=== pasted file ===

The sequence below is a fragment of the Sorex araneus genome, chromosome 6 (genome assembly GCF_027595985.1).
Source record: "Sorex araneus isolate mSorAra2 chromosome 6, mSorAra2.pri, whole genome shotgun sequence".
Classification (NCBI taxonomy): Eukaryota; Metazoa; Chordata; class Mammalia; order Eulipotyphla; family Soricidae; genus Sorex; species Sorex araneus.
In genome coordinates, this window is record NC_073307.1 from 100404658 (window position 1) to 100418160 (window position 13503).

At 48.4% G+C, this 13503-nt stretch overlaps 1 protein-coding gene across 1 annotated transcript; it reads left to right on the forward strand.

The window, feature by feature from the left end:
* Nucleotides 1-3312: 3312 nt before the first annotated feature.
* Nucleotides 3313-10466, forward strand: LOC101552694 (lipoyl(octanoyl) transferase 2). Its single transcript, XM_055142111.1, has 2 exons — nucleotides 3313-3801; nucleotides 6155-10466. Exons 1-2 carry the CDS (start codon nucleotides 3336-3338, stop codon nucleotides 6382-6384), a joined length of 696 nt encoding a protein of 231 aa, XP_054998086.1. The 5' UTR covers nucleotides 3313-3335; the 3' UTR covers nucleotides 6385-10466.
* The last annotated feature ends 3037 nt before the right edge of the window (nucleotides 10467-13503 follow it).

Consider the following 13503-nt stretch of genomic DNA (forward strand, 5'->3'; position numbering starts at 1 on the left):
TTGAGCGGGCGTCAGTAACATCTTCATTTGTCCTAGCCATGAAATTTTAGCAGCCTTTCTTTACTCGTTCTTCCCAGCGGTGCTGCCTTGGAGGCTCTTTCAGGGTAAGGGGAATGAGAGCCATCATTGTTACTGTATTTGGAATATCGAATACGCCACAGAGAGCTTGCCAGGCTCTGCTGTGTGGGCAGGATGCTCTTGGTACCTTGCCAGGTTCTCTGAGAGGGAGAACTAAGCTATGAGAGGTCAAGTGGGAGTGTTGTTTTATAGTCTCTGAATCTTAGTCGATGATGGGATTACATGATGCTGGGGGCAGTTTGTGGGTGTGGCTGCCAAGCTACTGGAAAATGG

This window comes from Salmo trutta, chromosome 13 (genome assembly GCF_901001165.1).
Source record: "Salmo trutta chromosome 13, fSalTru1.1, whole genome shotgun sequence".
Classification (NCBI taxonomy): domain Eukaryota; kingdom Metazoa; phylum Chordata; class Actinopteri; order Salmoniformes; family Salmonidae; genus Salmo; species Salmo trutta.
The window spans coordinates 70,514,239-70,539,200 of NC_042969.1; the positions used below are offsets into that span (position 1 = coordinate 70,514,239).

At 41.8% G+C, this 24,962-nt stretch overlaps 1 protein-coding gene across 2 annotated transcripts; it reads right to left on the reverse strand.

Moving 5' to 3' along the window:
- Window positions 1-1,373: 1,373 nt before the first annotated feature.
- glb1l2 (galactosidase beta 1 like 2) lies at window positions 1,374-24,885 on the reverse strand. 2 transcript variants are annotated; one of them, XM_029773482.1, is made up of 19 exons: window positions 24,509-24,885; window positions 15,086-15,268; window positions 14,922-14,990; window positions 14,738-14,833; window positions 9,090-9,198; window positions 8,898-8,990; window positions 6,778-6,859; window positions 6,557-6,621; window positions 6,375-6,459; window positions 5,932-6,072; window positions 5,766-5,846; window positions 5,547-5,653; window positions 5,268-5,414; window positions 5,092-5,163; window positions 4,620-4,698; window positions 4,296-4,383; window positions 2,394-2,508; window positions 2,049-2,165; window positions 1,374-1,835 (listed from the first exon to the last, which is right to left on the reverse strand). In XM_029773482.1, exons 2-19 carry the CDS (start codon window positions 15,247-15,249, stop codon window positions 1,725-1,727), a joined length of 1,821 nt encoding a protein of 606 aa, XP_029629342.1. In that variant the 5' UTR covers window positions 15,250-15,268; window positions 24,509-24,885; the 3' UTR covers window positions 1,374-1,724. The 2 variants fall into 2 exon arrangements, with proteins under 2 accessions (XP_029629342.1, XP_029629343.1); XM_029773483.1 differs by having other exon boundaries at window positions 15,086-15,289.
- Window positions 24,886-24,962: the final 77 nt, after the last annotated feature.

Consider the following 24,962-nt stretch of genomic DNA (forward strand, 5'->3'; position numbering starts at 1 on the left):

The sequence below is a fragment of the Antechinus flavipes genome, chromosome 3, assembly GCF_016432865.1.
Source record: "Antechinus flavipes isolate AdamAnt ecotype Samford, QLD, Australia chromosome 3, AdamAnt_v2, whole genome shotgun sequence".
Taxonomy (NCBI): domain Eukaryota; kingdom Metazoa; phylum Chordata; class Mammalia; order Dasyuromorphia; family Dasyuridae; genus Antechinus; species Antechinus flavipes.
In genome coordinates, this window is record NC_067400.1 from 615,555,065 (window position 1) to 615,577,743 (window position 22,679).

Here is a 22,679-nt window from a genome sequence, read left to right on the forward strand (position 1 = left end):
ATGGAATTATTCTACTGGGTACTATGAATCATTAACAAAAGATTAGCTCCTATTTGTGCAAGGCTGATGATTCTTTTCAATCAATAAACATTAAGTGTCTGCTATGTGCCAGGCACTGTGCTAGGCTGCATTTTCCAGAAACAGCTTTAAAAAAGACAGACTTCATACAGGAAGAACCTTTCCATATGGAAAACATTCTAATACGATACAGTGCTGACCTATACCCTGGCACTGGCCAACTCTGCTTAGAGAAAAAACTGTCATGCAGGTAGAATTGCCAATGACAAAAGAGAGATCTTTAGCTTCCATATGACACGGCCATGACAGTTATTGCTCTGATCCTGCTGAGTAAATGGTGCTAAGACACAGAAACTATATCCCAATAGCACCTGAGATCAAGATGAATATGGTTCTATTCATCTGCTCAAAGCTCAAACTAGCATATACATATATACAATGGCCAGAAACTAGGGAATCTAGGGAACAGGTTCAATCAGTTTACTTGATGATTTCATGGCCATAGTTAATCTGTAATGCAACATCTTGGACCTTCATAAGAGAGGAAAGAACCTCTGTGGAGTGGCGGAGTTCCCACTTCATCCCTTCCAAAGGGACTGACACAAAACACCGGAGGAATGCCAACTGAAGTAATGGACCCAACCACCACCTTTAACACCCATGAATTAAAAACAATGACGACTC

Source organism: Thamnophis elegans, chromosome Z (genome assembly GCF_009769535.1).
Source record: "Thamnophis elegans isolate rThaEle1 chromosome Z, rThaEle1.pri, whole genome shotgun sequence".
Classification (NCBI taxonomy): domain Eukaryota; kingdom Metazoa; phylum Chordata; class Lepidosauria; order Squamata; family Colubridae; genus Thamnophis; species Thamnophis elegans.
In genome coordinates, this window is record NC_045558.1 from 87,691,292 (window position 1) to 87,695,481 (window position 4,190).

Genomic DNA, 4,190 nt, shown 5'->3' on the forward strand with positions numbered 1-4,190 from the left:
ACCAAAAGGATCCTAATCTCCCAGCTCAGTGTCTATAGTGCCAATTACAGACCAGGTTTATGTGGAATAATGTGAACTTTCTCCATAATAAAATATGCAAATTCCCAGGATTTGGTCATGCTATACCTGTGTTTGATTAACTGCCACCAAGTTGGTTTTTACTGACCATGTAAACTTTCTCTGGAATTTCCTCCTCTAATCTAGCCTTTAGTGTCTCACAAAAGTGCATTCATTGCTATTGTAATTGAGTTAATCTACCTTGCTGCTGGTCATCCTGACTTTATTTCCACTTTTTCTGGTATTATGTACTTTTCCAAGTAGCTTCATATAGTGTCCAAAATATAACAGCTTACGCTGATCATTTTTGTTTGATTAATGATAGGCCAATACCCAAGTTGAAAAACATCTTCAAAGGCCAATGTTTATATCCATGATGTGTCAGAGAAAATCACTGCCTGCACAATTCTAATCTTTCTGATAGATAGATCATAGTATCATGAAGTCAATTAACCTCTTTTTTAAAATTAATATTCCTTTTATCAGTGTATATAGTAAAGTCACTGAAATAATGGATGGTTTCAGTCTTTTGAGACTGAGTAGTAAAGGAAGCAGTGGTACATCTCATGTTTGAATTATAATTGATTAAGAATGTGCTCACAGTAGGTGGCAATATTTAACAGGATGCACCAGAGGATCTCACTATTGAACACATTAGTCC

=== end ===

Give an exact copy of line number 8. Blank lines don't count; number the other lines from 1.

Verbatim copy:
* Nucleotides 3313-10466, forward strand: LOC101552694 (lipoyl(octanoyl) transferase 2). Its single transcript, XM_055142111.1, has 2 exons — nucleotides 3313-3801; nucleotides 6155-10466. Exons 1-2 carry the CDS (start codon nucleotides 3336-3338, stop codon nucleotides 6382-6384), a joined length of 696 nt encoding a protein of 231 aa, XP_054998086.1. The 5' UTR covers nucleotides 3313-3335; the 3' UTR covers nucleotides 6385-10466.